Fish is my shell of choice. I’ll never fully stop using bash because remote servers have it as default, but I use
fish on my personal machines.
I like it because it’s designed for interactive use, configurable, has good defaults, and fish are cool…
Here are some features I use and how I configure them.
Abbrs are like bash aliases but less arcane because they expand after you type them and hit space, showing what they do. Here’s an example:
abbr -a g git
Now whenever I type
g, it expands to
git. This is nice because I can see what the alias is doing before I execute the command, it makes my shell history more legible, and anybody looking on knows what exactly my short commands are doing.
fish used to have more friendly abbr system (pre fish 3.6), in my opinion. They added a bunch of features and made it somewhat less automatic. Here are the abbr features I liked prior to fish 3.6:
Currently I don’t have this “universal” style of abbr working, but I do have them persisting to version control now.
Fish never tracked abbrs in version control; they are usually pretty simple, just a text substitution usualy. But I have so many of them, and some of them are nontrivial, so I create and save them using a function called
Functions in fish use a scripting language similar to ruby:
function mkdir-cd --argument dir
mkdir -p -- $dir
and cd -- $dir
Here we have a few features:
and <command> only runs the following command if the previous one succeeds
Fish supports the bash style
|| as well.
Note that functions can change the environment like the current working directory, unlike bash, for which you have to use
source; otherwise this
cd would have no effect.
Rather than naming my functions short names to make them easier to type, I give them descriptive names like
mkdir-cd (makes a directory and changes to that directory), and use abbreviations to type it quickly. For example
abbr-add -a mc mkdir-cd.
Here’s another function example:
if git diff --cached --quiet
git add .
git commit --no-verify -m "wip $argv"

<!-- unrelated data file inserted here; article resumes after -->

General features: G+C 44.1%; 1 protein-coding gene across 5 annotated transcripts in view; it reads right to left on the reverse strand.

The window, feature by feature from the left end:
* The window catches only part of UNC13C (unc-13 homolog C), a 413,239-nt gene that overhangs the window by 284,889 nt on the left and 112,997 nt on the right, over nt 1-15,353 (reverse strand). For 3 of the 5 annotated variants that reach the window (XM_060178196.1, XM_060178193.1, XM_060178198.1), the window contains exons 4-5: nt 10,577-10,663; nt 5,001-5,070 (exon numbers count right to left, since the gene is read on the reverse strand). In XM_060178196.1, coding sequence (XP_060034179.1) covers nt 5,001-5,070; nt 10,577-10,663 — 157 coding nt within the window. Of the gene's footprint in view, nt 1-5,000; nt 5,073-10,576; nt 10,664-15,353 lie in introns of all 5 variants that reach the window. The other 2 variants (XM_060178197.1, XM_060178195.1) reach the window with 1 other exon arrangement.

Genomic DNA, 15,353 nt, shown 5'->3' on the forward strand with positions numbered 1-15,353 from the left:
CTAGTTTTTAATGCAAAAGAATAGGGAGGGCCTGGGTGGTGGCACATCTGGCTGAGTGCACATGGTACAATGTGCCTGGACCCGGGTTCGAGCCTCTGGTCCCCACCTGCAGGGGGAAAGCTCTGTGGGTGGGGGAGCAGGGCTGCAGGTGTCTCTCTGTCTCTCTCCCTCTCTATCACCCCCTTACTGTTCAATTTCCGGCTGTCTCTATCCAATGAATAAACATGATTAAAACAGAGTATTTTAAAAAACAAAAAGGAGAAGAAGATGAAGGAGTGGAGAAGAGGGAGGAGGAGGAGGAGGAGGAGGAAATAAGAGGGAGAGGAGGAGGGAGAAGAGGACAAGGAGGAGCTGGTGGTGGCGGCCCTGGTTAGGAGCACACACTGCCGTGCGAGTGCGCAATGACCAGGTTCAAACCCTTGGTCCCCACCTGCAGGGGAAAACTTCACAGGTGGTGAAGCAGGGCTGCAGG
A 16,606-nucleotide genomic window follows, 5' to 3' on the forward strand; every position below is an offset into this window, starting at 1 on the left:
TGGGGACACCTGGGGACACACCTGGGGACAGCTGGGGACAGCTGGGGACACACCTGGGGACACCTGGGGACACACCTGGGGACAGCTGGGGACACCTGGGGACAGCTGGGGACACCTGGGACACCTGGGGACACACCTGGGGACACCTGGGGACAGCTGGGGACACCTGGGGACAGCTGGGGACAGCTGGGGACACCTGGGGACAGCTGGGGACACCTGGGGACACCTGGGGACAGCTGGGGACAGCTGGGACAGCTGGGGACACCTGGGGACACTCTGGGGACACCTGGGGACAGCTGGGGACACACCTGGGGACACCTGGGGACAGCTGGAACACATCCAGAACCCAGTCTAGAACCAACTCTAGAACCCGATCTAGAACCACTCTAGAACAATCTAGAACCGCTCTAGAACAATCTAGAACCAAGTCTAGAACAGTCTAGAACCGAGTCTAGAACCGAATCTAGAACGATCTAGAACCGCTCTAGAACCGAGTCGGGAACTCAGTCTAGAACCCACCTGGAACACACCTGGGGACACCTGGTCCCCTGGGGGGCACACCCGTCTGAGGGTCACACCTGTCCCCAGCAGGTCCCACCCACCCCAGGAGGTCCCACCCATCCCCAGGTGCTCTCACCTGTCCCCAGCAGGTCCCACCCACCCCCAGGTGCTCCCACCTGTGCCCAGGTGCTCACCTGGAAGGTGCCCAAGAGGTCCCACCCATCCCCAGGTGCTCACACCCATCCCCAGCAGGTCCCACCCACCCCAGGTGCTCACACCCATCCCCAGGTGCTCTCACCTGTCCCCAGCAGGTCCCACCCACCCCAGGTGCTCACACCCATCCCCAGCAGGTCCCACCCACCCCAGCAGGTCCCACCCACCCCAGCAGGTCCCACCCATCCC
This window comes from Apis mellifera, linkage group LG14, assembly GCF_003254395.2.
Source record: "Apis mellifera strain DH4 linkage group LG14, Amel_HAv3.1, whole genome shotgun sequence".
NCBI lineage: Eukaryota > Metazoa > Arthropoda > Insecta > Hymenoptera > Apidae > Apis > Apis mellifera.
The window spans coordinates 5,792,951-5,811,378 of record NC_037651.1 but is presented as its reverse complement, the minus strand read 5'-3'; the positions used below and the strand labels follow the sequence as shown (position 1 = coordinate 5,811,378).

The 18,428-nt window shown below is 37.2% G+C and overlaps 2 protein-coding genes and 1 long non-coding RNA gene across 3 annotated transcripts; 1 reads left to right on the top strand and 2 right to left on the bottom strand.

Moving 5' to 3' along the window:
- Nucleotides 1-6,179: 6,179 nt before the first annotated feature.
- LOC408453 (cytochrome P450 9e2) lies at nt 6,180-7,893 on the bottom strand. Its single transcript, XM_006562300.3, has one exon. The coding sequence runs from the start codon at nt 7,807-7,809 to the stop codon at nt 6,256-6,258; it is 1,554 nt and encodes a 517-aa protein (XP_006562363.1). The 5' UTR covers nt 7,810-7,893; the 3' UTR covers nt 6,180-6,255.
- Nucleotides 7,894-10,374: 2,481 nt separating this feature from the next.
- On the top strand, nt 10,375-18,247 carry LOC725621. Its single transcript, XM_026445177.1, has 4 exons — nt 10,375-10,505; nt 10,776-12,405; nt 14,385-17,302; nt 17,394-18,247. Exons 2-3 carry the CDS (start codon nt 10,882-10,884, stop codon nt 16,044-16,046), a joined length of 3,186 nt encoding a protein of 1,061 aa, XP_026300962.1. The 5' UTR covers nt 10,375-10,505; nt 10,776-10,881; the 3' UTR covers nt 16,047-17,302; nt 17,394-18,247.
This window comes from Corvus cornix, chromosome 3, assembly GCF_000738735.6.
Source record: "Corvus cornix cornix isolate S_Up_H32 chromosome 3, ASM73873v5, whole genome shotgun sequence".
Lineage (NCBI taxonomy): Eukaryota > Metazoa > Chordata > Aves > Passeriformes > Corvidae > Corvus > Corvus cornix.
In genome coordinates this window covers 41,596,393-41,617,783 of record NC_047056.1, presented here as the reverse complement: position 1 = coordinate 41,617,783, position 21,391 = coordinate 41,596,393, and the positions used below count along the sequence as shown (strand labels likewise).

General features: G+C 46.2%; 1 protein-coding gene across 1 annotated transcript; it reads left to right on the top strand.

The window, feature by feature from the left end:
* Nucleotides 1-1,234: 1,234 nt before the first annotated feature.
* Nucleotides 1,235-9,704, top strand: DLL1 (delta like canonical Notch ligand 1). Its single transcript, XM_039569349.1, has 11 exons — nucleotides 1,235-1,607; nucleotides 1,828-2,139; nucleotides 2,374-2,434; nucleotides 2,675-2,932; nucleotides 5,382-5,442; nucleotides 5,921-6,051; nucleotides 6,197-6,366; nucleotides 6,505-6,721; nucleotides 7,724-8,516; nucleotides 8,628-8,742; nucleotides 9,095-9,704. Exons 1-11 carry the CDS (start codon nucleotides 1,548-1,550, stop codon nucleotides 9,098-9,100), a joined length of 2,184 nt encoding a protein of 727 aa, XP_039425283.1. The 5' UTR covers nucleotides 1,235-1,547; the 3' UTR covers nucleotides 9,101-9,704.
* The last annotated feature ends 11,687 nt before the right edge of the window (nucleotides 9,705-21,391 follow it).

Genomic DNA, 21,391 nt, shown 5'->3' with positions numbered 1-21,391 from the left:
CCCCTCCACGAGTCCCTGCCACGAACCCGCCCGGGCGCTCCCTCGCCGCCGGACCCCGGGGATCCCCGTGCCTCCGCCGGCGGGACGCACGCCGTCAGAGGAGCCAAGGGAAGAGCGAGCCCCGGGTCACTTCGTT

This one uses
$argv to access any arguments following the command. This allows me to type
wip refactoring css without having to quote the message.
One last convention I’ll mention is how I implement default arguments. These aren’t supported natively in fish, but I start an argument with
_ to indicate that this is the “raw” value that was passed on to a function, then use that value to define the version without the leading underscore. In the following example,
_destination is an optional argument variable, and its default value is set on the first line of the function (using my
function clone-cd --argument url _destination
set destination (default $_destination (repo-from-url $url))
if file-exists $destination
cd $destination && git pull
git clone --depth=1 $url && cd $destination
If it is invoked as
clone-cd <repository> <directory>, it will clone the repository into the specified directory. If no second argument is passed, it will use the repository url to come up with the directory name.
url does not have a leading underscore since it is a required parameter and thus has no defaulting behavior.
Fish has a robust event system. Functions that have
--on-event <event> as part of their definition will run when the event happens. The only thing I do for this for now is to source my
~/.config/fish/config.fish after editing them. Here is the implementation, which I put in my
function postexec-source-profile --on-event fish_postexec
set command_line (echo $argv | string collect)
if string match -qr "^$EDITOR " "$command_line"
set file (echo $command_line | coln 2 | string replace '~' $HOME)
set fish_config_files ~/.profile ~/.config/fish/config.fish
if contains $file $fish_config_files
echo -n "Sourcing "(echo $file | unexpand-home-tilde)"... "
Like other shells, fish has programmable tab completion. Here’s a completion I use for my function
echo-variable, which I put in
complete -x -c echo-variable -a '(set | coln 1)'